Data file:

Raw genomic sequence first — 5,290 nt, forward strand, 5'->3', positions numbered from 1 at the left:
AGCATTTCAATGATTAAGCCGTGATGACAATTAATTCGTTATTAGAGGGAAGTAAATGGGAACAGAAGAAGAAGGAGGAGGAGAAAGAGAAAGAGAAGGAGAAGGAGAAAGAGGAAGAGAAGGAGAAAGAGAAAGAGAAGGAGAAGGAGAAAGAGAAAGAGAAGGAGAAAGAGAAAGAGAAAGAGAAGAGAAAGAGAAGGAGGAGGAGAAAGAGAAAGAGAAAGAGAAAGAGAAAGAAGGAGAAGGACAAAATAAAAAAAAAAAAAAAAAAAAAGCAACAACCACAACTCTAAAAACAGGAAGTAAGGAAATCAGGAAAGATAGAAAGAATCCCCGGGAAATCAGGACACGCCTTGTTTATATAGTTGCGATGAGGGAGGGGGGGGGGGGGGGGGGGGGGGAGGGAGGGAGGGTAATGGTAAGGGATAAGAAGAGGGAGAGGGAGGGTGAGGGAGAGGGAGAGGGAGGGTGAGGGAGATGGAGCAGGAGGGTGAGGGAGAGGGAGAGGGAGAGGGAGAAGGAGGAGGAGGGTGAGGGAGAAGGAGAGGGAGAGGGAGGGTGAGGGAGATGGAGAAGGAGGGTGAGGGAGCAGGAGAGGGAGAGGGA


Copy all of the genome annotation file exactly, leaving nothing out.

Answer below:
Raw genomic sequence first — 5,290 nt, forward strand, 5'->3', positions numbered from 1 at the left:
AGCATTTCAATGATTAAGCCGTGATGACAATTAATTCGTTATTAGAGGGAAGTAAATGGGAACAGAAGAAGAAGGAGGAGGAGAAAGAGAAAGAGAAGGAGAAGGAGAAAGAGGAAGAGAAGGAGAAAGAGAAAGAGAAGGAGAAGGAGAAAGAGAAAGAGAAGGAGAAAGAGAAAGAGAAAGAGAAGAGAAAGAGAAGGAGGAGGAGAAAGAGAAAGAGAAAGAGAAAGAGAAAGAAGGAGAAGGACAAAATAAAAAAAAAAAAAAAAAAAAAGCAACAACCACAACTCTAAAAACAGGAAGTAAGGAAATCAGGAAAGATAGAAAGAATCCCCGGGAAATCAGGACACGCCTTGTTTATATAGTTGCGATGAGGGAGGGGGGGGGGGGGGGGGGGGGGGAGGGAGGGAGGGTAATGGTAAGGGATAAGAAGAGGGAGAGGGAGGGTGAGGGAGAGGGAGAGGGAGGGTGAGGGAGATGGAGCAGGAGGGTGAGGGAGAGGGAGAGGGAGAGGGAGAAGGAGGAGGAGGGTGAGGGAGAAGGAGAGGGAGAGGGAGGGTGAGGGAGATGGAGAAGGAGGGTGAGGGAGCAGGAGAGGGAGAGGGA